April 12, 2022
What's in a Name Change? — How I became Avery Arden and made it through the legal process
Avery brings their wife on to reminisce about Avery's name journey — from picking out Avery several years ago, to choosing new middle & last names in time for the legal name change process. Why is that process so dang complicated and expensive? Why was "Banana" ever on the table for surname options? How does Avery honor their family & faith roots with their new name? And what do Avery, Cher, & Sasquatch all have in common?? Listen — or read along with the episode transcript — to find out! Talking points: (0:00 - 7:11) Introducing Leah, Avery's new full name; discussing Avery's nicknames growing up (7:12 - 10:20) When a family member chooses a new name; advice for any parents about their kids' names (10:21 - 20:27) Picking the name Avery, process of telling it to Leah, family, church, teachers (20:28 - 24:45) Picking a new last name (Banana??!) (24:46 - 30:16) Why Raphael for a middle name — archangel, name of Avery's church growing up (30:17 - 37:16) A little rant about deadnames getting shared on school rosters, doctors' offices — a deadname is like a haunting (37:17 - 45:37) The legal process! Announcing your petition for name change in the paper like it's the Old West; waiting on clerks and judges — who can choose to make it even harder on you if they want to be jerks (45:38 - 49:15) More on the name Arden — from Shakespeare's play As You Like It, where the Forest Arden is a place for gender hijinks and freedom from social norms (49:16 - end) Wrapping up — Leah's incredible sign-off ——— Blessed Are the Binary Breakers is part of the Rock Candy Podcast Network. Find more shows, such as Bible Bash, at www.rockcandyrecordings.com. This show's theme song is "Aetherium" by Leah Horn.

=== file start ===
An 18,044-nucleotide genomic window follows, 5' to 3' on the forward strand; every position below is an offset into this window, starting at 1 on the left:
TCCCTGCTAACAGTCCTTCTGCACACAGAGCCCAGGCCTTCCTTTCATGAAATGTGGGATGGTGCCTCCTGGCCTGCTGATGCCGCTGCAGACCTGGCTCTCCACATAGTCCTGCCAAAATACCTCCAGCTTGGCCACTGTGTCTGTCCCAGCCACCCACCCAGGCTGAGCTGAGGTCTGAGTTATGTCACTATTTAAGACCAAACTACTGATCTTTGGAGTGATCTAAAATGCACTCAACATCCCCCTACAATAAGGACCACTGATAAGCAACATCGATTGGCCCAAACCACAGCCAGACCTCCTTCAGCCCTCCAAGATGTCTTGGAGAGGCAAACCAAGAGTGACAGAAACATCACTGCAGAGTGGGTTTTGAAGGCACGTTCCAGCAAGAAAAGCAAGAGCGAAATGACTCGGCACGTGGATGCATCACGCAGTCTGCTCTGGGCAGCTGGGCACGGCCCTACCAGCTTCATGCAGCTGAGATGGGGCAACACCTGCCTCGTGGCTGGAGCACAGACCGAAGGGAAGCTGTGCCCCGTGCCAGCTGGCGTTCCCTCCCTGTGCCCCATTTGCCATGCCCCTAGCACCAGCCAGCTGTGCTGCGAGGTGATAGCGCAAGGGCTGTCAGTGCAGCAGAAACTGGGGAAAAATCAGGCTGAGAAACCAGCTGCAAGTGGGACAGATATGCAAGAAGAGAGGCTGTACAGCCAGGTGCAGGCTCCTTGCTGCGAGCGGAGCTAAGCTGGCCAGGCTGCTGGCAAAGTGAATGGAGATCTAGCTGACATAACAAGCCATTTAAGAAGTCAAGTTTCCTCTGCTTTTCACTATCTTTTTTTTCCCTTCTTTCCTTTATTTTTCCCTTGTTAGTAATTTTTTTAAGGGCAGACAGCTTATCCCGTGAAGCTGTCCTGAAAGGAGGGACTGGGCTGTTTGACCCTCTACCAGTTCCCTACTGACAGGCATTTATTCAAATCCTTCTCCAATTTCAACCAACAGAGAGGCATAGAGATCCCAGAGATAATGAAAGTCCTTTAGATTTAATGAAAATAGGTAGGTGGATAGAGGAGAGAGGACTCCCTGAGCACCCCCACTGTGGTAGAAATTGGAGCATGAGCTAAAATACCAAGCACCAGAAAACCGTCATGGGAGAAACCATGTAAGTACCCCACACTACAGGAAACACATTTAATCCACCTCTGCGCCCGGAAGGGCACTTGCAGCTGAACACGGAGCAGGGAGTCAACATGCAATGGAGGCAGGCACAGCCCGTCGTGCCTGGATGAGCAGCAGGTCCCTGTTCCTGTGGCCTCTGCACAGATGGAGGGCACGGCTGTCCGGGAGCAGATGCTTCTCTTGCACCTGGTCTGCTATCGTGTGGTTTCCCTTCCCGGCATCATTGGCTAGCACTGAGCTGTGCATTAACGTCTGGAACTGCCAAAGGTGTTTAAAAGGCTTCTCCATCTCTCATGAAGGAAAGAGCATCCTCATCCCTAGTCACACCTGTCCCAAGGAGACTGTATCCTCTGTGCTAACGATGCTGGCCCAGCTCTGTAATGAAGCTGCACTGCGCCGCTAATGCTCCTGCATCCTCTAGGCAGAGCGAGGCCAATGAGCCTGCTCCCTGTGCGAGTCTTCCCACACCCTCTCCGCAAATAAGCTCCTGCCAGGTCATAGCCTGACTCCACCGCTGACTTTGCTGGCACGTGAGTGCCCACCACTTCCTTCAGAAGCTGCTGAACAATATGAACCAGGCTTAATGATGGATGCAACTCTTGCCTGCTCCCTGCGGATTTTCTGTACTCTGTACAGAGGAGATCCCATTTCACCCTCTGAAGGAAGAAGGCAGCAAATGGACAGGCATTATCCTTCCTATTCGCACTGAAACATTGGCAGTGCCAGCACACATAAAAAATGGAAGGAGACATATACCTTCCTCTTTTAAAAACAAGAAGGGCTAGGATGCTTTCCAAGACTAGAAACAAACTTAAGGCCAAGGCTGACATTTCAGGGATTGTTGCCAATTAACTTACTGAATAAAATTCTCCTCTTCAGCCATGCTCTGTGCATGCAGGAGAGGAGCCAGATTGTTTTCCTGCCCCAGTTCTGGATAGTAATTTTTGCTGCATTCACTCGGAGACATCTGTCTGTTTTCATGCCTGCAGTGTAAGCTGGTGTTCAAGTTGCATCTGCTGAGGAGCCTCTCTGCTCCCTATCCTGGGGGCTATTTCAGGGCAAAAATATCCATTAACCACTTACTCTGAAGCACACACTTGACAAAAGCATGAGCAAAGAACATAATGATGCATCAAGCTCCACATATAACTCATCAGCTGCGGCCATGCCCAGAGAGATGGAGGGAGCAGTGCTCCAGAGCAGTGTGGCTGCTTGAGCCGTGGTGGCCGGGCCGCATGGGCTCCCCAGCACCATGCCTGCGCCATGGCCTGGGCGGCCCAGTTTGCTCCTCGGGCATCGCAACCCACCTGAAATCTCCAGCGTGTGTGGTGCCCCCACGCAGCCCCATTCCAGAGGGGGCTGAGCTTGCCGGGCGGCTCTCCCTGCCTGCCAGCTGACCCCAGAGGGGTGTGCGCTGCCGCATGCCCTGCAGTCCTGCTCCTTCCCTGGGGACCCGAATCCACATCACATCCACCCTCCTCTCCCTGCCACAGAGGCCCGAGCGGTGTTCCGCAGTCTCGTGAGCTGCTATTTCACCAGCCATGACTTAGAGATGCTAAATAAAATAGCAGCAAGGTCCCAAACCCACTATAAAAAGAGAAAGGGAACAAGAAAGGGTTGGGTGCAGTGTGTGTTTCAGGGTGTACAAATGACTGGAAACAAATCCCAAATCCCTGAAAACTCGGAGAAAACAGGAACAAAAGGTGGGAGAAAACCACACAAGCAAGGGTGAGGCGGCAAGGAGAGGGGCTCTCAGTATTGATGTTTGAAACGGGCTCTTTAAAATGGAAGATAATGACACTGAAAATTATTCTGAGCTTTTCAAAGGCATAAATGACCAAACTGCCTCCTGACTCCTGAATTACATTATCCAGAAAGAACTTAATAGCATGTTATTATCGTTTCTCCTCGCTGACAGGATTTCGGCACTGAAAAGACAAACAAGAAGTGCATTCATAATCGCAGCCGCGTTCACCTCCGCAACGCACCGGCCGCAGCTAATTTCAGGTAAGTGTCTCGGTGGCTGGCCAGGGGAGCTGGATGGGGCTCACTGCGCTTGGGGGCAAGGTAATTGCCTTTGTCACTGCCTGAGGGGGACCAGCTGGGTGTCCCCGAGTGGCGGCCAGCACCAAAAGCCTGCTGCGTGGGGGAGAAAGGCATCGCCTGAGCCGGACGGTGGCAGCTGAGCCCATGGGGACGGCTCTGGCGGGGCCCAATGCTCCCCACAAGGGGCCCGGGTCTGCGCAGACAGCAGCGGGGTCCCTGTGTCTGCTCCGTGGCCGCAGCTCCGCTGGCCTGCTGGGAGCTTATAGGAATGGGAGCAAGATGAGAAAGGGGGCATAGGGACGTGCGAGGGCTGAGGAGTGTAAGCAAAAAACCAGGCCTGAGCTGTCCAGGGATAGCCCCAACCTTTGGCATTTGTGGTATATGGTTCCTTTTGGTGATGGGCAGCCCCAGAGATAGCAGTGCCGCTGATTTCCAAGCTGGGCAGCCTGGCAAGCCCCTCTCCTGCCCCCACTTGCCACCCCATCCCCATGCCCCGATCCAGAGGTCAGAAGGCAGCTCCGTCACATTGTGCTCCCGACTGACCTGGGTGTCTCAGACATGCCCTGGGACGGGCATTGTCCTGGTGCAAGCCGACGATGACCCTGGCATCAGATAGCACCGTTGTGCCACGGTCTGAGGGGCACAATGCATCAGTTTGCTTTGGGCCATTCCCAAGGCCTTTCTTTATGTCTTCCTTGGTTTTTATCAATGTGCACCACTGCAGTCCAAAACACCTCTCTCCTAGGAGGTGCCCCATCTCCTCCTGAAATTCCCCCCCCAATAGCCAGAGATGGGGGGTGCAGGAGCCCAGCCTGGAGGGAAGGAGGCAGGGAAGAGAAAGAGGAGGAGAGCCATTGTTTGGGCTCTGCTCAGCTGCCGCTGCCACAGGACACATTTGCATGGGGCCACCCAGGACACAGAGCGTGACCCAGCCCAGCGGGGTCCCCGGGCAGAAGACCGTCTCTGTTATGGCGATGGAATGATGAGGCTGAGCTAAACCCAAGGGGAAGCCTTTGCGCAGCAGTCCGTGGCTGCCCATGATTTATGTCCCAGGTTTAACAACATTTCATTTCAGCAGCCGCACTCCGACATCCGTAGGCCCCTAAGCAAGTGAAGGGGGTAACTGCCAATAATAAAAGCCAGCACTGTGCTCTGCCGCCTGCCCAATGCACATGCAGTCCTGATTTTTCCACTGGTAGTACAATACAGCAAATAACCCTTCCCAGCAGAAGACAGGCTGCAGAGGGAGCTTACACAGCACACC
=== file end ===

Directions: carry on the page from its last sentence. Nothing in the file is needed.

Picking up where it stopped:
March 30, 2022
O Beautiful Dust — Lenten Prayers & the Gospels’ genderqueer water bearer
In O Beautiful Dust, RW Walker explores what difference traditional, queer, and Christ-centred common prayer might make in a chaotic and divided world. Avery had the honor of narrating the audiobook put out by Squirrel House Publishing — and they're offering A FREE COPY of that audiobook to the first 10 people to email them for it! Listen to the episode (or read along in the transcript) for more details. In this episode, Avery shares 6 of the over 40 prayers contained in O Beautiful Dust — and offers some cultural context behind one of those pieces, which explores the story of the gender non-conforming water bearer to whom Jesus sends his disciples shortly before the Last Supper. Visit https://obeautifuldust.carrd.co/ for all the links for where to purchase RW Walker's book, as well as for info about the author, narrator, and publisher. (This page is still being updated as more purchasing links go live in the coming days.) And if you want to watch Peterson Toscano's film Transfigurations: Gender Outlaws in the Bible, click here! Talking Points: (0:00 - 2:13) Baha'i fast & Christian Lent (2:14 - 7:10) Introducing RW Walker and his book, O Beautiful Dust; Avery as narrator of the audiobook (7:11 - 12:47) Historical context for the first poem — the gender nonconforming water bearer of the synoptic Gospels (12:48 - 14:00) Poem 1: "Carrying Water" (14:01 - 16:05) Poem 2: "God's Reputation" (16:06 - 17:22) Poem 3: "My Delight Is in You" (17:23 - 19:15) Poem 4: "Help Us to Be Wise" (19:16 - 20:50) Poem 5: "When I Grow Up" (20:51 - 22:32) Poem 6: "Jesus, Be with My People" (22:33 - end) Wrapping up
March 18, 2022
Coming Back to Life — Rev. Krissy is a politically queer UCC pastor